The document marks the first known reference by CIA to Martinez as “an agent,” as opposed to an informant, and exposes how valuable an asset the Agency considered him to be. Among several-dozen passages of the report still redacted today, more than four decades after the events in question, are the names of two CIA case officers to whom Martinez reported.

Elsewhere the report chronicles how top CIA officials, including then-Director Richard Helms, withheld data about Martinez from the FBI at the very outset of its investigation of the break-in.

On June 19, 1972, the first business day after the burglars were arrested, the report notes that Helms received a briefing from CIA’s Director of Security at the time, Howard Osborn, who provided “biographic details” for each of the arrested men. Yet three days later, the report states, Helms told the Bureau's acting director, L. Patrick Gray III, that “none [of the arrested men] had worked for the Agency in the past two years.” That was untrue where Martinez was concerned.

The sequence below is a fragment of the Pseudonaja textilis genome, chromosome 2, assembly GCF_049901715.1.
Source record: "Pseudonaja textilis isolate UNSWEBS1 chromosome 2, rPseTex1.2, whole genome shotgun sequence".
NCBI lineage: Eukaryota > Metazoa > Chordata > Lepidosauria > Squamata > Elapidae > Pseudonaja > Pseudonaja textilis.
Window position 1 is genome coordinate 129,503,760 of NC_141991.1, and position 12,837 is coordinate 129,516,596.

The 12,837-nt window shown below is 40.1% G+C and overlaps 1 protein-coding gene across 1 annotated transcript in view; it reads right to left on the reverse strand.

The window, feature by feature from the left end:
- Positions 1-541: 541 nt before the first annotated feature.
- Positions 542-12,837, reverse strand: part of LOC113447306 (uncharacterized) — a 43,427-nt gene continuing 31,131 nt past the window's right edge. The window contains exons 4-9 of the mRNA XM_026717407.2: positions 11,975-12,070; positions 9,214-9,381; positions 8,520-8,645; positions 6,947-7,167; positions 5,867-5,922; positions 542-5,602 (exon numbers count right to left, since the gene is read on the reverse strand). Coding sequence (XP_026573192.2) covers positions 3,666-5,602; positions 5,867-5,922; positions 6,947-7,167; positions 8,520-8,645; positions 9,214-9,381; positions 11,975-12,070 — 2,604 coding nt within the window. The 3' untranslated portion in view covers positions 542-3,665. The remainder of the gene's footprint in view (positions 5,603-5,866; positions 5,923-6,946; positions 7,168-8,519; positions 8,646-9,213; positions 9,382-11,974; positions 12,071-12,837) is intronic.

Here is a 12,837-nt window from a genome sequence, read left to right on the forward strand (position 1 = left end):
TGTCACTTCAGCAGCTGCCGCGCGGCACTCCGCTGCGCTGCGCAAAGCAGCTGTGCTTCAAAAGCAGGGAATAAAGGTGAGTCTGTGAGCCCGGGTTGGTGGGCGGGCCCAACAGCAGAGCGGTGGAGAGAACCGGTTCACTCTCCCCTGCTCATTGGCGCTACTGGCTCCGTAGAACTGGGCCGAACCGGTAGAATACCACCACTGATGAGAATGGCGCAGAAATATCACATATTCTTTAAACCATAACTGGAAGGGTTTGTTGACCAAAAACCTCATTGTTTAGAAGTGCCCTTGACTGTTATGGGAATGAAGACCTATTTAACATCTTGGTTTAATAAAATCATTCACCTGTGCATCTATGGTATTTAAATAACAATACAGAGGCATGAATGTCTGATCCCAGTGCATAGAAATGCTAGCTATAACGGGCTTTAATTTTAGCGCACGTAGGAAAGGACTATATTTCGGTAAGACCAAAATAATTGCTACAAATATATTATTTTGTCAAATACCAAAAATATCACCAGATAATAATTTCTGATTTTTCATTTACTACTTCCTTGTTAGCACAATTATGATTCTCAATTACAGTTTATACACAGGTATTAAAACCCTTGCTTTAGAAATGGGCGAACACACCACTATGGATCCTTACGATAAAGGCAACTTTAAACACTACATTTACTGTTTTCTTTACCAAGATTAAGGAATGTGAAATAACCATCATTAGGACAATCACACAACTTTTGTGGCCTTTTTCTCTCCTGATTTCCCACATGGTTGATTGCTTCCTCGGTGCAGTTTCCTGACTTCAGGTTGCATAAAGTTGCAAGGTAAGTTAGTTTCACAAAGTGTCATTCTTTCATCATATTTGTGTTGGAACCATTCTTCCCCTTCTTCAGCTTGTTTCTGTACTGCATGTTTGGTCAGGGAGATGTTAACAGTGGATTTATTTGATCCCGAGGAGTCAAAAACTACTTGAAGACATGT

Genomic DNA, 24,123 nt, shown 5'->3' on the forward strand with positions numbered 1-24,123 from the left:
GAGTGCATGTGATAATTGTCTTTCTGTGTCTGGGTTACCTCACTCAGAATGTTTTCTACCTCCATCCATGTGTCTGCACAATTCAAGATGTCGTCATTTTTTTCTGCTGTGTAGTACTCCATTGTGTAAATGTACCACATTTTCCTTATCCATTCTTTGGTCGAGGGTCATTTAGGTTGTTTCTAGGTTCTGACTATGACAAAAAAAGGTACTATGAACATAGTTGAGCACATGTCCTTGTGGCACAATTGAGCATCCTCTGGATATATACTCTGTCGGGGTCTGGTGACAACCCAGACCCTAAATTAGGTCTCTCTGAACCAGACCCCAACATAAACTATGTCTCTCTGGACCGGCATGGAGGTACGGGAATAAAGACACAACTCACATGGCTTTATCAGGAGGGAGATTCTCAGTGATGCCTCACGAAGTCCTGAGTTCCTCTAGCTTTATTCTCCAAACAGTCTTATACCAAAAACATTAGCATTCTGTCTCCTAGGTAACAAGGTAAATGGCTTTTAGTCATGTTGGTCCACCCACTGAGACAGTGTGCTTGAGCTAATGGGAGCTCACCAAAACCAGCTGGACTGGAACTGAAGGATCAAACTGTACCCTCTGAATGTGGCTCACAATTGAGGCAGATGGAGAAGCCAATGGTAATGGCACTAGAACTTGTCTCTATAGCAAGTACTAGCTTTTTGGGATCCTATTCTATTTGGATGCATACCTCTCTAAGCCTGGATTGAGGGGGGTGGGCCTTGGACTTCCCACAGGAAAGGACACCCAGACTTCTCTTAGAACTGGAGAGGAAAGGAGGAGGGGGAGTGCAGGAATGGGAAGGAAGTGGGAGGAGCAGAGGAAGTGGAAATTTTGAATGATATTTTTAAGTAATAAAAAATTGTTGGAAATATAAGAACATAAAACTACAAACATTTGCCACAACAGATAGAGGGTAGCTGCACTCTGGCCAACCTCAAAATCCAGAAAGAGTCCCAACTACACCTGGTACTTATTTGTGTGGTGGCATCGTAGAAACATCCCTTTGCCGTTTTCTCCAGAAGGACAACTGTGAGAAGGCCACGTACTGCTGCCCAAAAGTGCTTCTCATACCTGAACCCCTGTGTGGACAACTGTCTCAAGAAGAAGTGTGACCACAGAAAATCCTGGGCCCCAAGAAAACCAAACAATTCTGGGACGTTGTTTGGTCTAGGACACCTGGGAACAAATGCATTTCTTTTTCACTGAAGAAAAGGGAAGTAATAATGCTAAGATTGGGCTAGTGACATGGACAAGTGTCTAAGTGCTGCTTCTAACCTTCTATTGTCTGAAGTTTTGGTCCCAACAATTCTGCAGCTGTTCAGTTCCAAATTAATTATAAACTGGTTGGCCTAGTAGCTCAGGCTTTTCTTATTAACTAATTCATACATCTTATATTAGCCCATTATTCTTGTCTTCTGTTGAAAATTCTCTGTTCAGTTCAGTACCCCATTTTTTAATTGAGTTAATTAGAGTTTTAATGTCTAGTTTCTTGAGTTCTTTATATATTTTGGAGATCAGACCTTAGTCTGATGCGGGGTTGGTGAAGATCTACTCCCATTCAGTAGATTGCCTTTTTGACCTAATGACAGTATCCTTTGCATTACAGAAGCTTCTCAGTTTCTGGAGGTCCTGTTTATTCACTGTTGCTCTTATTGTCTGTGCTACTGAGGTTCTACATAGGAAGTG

"This CIA Watergate report is an extraordinary historical document," said Judicial Watch President Tom Fitton in a statement to Fox News. "Given that it disclosed direct CIA involvement in Watergate, it is no surprise it took forty-two years and a Judicial Watch lawsuit to force its release."

Now 94 and believed to be living in Miami, Martinez has granted virtually no interviews. He has long fascinated Watergate scholars, both because of his dual role on the break-in team and because the FBI determined that a key that Martinez was carrying at the time of the arrests -- and struggled unsuccessfully to conceal from the police -- fit the desk of DNC secretary Ida “Maxie” Wells, whose telephone was the only one wiretapped in the ill-fated operation. No other burglar had such a key and it has never been satisfactorily explained as to how or why Martinez came into possession of it.

Jim Hougan, author of Secret Agenda: Watergate, Deep Throat and the CIA, a landmark study of the break-in published by Random House in 1984, called the declassified draft “an artifact in its own right” but said it carries “a musty fragrance, brought on by having been squirreled away for so long that its narrative has begun to rot.”